The thing about grief . . . Part 7
Originally, I thought that I was going to write a 6 part series on grief, but twice I woke up and clearly God had something other than what I had planned ready to go. Trust me; His ideas are always better than mine; so here we are with at least a couple more parts.
Since we chose to bury Reed near his Grandpa Earl in North Dakota, we had to drive the 430 miles to the cemetery. It was our first time out in the larger world since 10 days prior when my whole life changed. I don’t remember the item we needed on the trip home, but I do remember how out of body the experience seemed. We stopped at the Super Target in Grand Forks. I remember standing by the carts at the entrance when suddenly I had to grip the cart corral. I watched as everyone in the store flit about, going on as normal. I wanted to scream at them all. They moved around like ants marching in fast forward in a world of pointless errands. Everything around me was spinning. My only thought was how can they not all see how sad I am. Then the worse thought crept in. They really could see the gigantic hole in my heart, but they didn’t care. I wanted to know when it would be that I could move around again with no worries or cares in the world.
The honest truth was it took months to even feel human. Even though we continued forward with life, it took that long before I didn’t feel shell-shocked. But the verse Psalm 30:5 is true, “Weeping may last for the night, but joy comes in the morning.” It wasn’t literal for me in this case, but there came a time that I did reenter society – shopping at the store, attending school functions, and getting my hair done.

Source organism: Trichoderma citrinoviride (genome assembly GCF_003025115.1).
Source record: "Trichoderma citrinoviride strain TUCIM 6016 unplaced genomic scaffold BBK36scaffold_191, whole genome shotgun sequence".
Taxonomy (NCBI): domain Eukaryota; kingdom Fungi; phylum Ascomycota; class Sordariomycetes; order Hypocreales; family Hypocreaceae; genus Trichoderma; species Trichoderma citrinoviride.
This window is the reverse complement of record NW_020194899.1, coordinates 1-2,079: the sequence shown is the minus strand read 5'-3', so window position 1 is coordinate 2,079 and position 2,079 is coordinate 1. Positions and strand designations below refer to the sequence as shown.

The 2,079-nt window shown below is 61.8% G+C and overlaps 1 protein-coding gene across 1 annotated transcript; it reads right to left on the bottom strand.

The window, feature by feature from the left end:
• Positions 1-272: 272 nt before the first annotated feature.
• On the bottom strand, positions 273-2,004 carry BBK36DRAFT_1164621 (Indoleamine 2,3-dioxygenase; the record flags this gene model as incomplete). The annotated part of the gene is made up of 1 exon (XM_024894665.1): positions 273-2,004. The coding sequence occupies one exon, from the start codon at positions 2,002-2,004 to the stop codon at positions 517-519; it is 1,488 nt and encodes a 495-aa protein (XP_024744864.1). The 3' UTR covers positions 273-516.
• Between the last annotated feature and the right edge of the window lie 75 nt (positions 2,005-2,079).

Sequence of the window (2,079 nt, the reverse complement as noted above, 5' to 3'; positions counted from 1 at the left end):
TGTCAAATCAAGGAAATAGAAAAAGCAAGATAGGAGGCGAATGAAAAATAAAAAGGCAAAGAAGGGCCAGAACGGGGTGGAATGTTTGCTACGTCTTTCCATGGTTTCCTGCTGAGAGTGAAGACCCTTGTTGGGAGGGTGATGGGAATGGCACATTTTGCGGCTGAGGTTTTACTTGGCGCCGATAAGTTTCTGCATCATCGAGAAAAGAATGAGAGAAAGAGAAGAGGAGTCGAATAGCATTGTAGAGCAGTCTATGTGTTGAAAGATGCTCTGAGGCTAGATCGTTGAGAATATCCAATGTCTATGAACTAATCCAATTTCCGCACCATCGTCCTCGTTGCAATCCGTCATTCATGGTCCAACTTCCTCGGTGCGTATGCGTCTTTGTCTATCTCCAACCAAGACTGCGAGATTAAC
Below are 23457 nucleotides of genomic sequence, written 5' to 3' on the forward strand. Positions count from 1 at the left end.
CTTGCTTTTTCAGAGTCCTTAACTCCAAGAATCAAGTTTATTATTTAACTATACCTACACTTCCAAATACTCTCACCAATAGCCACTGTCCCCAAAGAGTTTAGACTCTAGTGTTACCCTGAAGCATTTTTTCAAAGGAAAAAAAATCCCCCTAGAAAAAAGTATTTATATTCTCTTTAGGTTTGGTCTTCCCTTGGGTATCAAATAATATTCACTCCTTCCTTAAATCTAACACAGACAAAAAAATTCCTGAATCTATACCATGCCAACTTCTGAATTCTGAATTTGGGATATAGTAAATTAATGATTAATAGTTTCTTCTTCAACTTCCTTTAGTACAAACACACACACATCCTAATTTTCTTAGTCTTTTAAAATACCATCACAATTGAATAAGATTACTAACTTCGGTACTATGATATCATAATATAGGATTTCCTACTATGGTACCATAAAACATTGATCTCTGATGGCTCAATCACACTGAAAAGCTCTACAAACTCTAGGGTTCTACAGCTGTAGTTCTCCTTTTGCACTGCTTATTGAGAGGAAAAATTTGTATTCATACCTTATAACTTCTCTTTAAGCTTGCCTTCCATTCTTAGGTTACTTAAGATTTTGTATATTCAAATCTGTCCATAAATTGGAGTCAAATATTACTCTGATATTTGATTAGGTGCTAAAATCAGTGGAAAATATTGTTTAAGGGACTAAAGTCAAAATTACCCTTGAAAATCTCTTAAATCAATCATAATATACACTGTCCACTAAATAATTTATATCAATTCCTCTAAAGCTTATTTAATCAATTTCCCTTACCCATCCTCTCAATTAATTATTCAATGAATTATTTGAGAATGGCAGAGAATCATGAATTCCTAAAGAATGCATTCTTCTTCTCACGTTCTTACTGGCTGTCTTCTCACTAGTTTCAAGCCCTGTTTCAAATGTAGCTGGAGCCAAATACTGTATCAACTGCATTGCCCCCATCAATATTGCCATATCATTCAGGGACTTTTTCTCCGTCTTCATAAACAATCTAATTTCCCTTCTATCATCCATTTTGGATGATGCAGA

The thing I remember most vividly is the first time I really laughed. I honestly thought I would never do that again. I had a few giggles at the memorial service where kids who loved Reed shared a few great stories. If I could earn gold medal in worrying, I would be, at the very least, a silver medalist in laughter. I love to laugh, always have. It is something that I inherited from my mom, and have passed on to my own kids. When my heart was ripped into pieces and my whole being was exhausted dealing with two injured children, laughter looked like something that had left without me.
Then one day several weeks after the crash, I was waiting for the sweet family that was bringing us supper that day. Sawyer was sitting in his recliner watching television. Normally, I wouldn’t have let him watch this show, but at that point, he was still writhing in pain 23 out of every 24 hours. So, if watching The Simpson’s kept his mind of losing his brother/best friend (not to mention his own losses), I wasn’t going to declare a war on inappropriate television.
While sitting there, the opening of the show had a postcard arrive in the mail. Marge looks at the scenic side of the postcard. At first, I missed the sarcasm. But when it sank in to my numbed brain, I began to laugh. I laughed so hard that I trembled. Tears rolled down my cheeks. It was at that moment that I knew I would be able to laugh again. I realized that “joy had arrived in the morning”. I wasn’t betraying Reed by being happy or laughing. I didn’t feel guilty laughing at the snarky card. Simply, I enjoyed good humor.
Exhausted, yes! Overwhelmed, absolutely! Edgy humor, definitely inappropriate! Beginning to feel that I would laugh again, amazing!
It was a simple start, but it was a baby-step beginning to normalcy. I did an internet search just the other day on that episode. Sadly, I couldn’t find it in English, but it is available on Youtube in a language I don’t even recognize. It really isn’t all that funny, but for whatever reason, it sent me into uproarious laughter.
Maybe you had to have been her.
No copyright infringement intended. All rights reserved to the owners of The Simpson’s.